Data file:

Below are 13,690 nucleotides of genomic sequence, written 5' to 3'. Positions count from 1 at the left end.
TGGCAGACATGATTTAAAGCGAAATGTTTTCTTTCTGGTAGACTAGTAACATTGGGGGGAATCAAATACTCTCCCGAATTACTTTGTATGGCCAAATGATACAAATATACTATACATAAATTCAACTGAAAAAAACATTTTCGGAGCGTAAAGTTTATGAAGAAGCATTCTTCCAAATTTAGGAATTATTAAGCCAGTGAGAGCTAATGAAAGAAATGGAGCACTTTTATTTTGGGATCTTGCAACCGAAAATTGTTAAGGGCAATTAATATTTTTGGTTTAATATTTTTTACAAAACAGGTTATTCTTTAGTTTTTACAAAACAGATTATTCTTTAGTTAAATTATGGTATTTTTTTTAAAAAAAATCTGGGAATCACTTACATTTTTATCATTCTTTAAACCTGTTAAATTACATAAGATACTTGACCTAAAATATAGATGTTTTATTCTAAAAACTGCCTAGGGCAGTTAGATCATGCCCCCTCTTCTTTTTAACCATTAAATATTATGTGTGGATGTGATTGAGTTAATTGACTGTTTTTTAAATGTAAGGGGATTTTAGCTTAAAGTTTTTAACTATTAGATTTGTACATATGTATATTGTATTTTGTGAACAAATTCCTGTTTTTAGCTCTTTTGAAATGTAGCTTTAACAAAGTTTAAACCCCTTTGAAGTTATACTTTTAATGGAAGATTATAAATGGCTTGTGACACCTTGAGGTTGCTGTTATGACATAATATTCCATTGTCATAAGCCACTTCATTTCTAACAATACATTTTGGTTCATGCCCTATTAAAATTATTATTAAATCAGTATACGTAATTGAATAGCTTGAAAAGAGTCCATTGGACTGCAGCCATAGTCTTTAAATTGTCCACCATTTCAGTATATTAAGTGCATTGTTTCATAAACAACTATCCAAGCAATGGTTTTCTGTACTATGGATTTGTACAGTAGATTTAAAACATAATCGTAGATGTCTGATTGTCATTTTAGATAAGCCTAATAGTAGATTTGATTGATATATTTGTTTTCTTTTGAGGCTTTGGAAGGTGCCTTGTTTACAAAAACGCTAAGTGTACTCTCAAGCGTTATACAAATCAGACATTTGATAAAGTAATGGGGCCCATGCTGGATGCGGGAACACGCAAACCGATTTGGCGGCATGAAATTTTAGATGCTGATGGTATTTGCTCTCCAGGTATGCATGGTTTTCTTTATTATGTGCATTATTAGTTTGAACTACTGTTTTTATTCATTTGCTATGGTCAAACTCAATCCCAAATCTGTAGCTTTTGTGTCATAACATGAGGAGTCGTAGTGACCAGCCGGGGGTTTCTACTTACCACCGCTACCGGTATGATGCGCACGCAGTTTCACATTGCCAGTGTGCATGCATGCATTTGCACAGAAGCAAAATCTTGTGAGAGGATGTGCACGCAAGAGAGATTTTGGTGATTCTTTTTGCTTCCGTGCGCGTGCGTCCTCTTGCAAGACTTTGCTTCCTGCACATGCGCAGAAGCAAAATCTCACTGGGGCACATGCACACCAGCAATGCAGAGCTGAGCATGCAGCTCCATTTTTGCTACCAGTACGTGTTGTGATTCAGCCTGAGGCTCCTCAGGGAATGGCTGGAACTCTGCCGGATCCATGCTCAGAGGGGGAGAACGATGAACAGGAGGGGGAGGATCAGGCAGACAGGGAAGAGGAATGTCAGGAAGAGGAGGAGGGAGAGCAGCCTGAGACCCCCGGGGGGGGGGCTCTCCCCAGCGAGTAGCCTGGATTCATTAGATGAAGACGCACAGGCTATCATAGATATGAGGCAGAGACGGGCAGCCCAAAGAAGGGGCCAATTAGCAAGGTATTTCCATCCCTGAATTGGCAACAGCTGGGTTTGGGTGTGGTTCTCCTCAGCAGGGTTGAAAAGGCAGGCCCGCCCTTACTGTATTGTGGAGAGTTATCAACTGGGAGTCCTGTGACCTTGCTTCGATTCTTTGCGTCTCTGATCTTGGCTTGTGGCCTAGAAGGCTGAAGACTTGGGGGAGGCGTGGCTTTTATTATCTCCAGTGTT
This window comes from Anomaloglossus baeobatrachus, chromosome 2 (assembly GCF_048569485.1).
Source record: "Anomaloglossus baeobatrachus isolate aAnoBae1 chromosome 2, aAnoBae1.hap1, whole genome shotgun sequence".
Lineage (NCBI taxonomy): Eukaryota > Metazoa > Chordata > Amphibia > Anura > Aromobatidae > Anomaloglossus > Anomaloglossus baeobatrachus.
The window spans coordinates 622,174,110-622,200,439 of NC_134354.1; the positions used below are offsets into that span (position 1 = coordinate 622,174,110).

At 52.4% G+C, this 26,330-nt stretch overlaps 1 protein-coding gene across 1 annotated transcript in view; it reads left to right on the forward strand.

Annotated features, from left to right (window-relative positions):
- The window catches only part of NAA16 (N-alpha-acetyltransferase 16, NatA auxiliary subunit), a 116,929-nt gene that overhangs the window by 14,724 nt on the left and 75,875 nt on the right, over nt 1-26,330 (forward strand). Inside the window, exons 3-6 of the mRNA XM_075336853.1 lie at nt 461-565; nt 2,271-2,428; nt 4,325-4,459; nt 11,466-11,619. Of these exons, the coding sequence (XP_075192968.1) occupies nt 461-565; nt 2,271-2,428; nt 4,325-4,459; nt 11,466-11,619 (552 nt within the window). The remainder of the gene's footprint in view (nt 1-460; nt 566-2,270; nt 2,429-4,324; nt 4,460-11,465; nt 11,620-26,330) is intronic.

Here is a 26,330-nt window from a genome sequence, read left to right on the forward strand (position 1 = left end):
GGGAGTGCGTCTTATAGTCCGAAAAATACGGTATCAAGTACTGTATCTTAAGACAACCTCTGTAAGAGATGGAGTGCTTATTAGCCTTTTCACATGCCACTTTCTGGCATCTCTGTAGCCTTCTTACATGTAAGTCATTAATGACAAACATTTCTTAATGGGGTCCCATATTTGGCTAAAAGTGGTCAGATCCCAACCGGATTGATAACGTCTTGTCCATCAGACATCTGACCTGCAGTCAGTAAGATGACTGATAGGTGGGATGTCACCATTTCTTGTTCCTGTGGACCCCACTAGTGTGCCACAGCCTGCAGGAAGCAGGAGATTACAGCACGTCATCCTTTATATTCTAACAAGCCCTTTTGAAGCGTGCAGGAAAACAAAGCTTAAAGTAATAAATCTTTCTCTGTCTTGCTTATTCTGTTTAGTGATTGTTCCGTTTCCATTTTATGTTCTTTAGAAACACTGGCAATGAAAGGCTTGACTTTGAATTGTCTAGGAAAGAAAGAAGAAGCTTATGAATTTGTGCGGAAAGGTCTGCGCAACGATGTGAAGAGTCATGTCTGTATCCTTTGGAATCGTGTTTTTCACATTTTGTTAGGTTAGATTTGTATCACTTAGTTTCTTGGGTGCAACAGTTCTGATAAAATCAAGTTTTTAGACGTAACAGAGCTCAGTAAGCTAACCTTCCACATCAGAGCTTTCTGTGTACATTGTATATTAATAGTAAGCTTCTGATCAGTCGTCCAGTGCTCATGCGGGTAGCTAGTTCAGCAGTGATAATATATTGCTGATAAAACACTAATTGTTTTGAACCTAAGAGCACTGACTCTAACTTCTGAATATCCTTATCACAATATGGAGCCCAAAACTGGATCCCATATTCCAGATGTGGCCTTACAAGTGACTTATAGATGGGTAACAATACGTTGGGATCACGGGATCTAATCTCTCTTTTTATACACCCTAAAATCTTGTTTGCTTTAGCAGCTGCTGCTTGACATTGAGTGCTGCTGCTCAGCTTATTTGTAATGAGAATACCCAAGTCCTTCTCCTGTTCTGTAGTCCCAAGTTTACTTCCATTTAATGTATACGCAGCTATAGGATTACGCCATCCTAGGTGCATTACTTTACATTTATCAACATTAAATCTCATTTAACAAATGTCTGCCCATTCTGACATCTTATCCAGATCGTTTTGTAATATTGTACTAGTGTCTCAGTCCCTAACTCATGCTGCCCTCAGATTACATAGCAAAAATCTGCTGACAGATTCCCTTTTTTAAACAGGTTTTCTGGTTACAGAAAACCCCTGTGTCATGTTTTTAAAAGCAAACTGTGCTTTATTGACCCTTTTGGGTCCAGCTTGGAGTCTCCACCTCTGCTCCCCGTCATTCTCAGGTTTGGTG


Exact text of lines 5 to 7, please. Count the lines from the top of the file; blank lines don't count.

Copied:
Lineage (NCBI taxonomy): Eukaryota > Metazoa > Chordata > Amphibia > Anura > Aromobatidae > Anomaloglossus > Anomaloglossus baeobatrachus.
The window spans coordinates 622,174,110-622,200,439 of NC_134354.1; the positions used below are offsets into that span (position 1 = coordinate 622,174,110).

At 52.4% G+C, this 26,330-nt stretch overlaps 1 protein-coding gene across 1 annotated transcript in view; it reads left to right on the forward strand.